What about CSK, Royals? Board officials meet over IPL future today
The governing council of the controversy-plagued Indian Premier League (IPL) will meet in Mumbai on Sunday to discuss the suspension of franchises Chennai Super Kings and Rajasthan Royals in the wake of the Lodha panel order that found officials of the two teams guilty of illegally betting on games.cricket Updated: Jul 19, 2015 12:22 IST
The governing council of the controversy-plagued Indian Premier League (IPL) will meet in Mumbai on Sunday to discuss the suspension of franchises Chennai Super Kings and Rajasthan Royals in the wake of the Lodha panel order that found officials of the two teams guilty of illegally betting on games.
The IPL governing council, headed by the league's chairman Rajeev Shukla, is expected to delve deep into the finer points of the strong judgment issued a few days ago by the three-member panel headed by former Chief Justice of India, RM Lodha. It is also expected to chalk out a new roadmap for the cash-rich T20 event.
The future of the popular domestic league hangs in balance after the Lodha panel suspended for two years the star-studded Chennai Super Kings, two-time IPL champions, and inaugural edition winners Rajasthan Royals.
Gurunath Meiyappan, the former team principal of CSK, and Raj Kundra, co-owner of the Rajasthan Royals, were suspended for life for betting and bringing the IPL and the game into disrepute.
The Justice Lodha Committee was constituted by the Supreme Court in January this year with its terms of reference being to announce the quantum of punishment against Meiyappan, Kundra and the two franchisees -- India Cements Ltd, owner of CSK and Jaipur IPL, owners of Rajasthan Royals.
The league has been mired in controversy since May 2013 when fast bowler S Sreesanth and two of his teammates from the Rajasthan franchise were arrested by Delhi Police on charges of spot fixing, or influencing the outcomes of parts of a match in exchange for money.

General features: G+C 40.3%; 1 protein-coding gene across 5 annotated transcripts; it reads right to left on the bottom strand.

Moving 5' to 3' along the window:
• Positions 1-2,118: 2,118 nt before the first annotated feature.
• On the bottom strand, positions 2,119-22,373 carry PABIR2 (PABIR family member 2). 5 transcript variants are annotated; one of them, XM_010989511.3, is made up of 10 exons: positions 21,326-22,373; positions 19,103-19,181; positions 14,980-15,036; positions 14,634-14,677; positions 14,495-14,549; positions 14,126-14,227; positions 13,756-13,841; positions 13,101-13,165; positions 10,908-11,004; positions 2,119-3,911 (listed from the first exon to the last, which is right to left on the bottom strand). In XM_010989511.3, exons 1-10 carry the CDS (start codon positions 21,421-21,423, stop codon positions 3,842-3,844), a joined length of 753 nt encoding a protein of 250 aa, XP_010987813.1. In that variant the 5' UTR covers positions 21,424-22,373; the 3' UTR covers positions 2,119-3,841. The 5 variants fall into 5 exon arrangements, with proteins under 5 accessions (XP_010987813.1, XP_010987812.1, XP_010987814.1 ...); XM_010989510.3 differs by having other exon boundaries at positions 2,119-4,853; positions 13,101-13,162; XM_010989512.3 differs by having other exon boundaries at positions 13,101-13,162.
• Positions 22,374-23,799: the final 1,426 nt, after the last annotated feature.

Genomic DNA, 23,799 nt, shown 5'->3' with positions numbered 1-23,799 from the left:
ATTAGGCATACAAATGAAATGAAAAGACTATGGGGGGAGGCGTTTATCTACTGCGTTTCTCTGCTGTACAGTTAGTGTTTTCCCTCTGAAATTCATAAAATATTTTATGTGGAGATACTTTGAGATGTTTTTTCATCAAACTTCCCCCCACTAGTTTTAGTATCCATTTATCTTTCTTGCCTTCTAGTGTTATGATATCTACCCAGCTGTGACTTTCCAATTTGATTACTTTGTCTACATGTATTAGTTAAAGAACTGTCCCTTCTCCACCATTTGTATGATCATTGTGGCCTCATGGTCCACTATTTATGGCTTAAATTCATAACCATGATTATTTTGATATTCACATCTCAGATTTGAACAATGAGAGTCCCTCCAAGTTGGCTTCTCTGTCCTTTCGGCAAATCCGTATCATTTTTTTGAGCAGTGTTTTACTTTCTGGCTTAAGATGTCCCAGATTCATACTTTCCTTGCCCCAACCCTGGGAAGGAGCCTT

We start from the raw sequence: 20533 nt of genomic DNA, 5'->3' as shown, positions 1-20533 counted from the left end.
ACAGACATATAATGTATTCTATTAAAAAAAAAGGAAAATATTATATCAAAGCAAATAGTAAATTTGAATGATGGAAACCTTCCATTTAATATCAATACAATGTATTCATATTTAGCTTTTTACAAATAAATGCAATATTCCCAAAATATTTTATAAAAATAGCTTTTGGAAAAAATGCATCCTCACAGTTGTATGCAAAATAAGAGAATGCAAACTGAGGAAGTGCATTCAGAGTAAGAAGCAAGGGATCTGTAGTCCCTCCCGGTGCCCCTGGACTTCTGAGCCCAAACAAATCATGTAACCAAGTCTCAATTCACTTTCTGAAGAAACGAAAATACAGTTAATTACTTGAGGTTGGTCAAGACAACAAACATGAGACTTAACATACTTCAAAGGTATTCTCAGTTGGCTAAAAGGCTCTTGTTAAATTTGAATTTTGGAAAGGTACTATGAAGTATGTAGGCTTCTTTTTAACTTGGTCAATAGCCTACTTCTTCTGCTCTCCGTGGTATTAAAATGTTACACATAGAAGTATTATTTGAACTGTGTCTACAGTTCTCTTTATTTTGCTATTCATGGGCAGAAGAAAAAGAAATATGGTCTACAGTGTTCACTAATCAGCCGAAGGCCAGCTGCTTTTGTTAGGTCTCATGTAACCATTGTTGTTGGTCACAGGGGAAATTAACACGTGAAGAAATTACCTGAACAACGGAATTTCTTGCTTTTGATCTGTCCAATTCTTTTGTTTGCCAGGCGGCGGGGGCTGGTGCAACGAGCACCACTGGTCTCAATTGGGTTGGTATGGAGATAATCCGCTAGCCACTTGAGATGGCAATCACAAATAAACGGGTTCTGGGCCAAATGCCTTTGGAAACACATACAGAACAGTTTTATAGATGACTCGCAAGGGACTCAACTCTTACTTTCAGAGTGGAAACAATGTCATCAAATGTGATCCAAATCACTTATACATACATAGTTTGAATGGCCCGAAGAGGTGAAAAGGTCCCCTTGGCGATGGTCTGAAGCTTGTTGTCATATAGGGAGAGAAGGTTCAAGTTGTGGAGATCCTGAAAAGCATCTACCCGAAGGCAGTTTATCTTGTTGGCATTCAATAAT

The decision is seen as a big blow to Indian cricket’s showpiece event that brought glamour and big bucks to Indian cricket. It also puts a question mark on the future of dozens of cricketers playing in the two teams and is expected to dent the tournament's massive sponsorship and TV rights revenues.
The IPL governing body urgently needs to chart out a smooth road map for the T20 league -- owned by the Indian cricket board (BCCI). The governing council has to negotiate a very tricky and rock-strewn path full of legal hurdles such as conflict of interest issues, which had brought it to its knees in the first place.
It has quite a few options to resurrect the falling reputation and credibility of the league which has taken one hit after another over the years since it started with a bang in 2008.
Putting on a brave face Shukla had commented after the judgment that the controversy-ridden IPL remained a "robust" product, insisting that the event will come back stronger with a minimum of eight teams.
"We are always concerned about IPL and let me assure you the next edition will be a bigger success. IPL is a robust product and this judgement (suspension of teams) should not affect IPL as a product. The idea is to have the tournament in full format with a minimum of eight teams. We can't hold the event with six teams," Shukla had said.
According to Shukla, one of the options available for the IPL is to run the two suspended teams with BCCI control.
"There are many options available and we will discuss them all in the meeting on Sunday. One option is that BCCI runs the two teams and responsible people will be deputed for the job," he said ahead of the meeting.
However, views have already been expressed in some quarters that if this is the road the BCCI takes then conflict of interest issues could crop up again.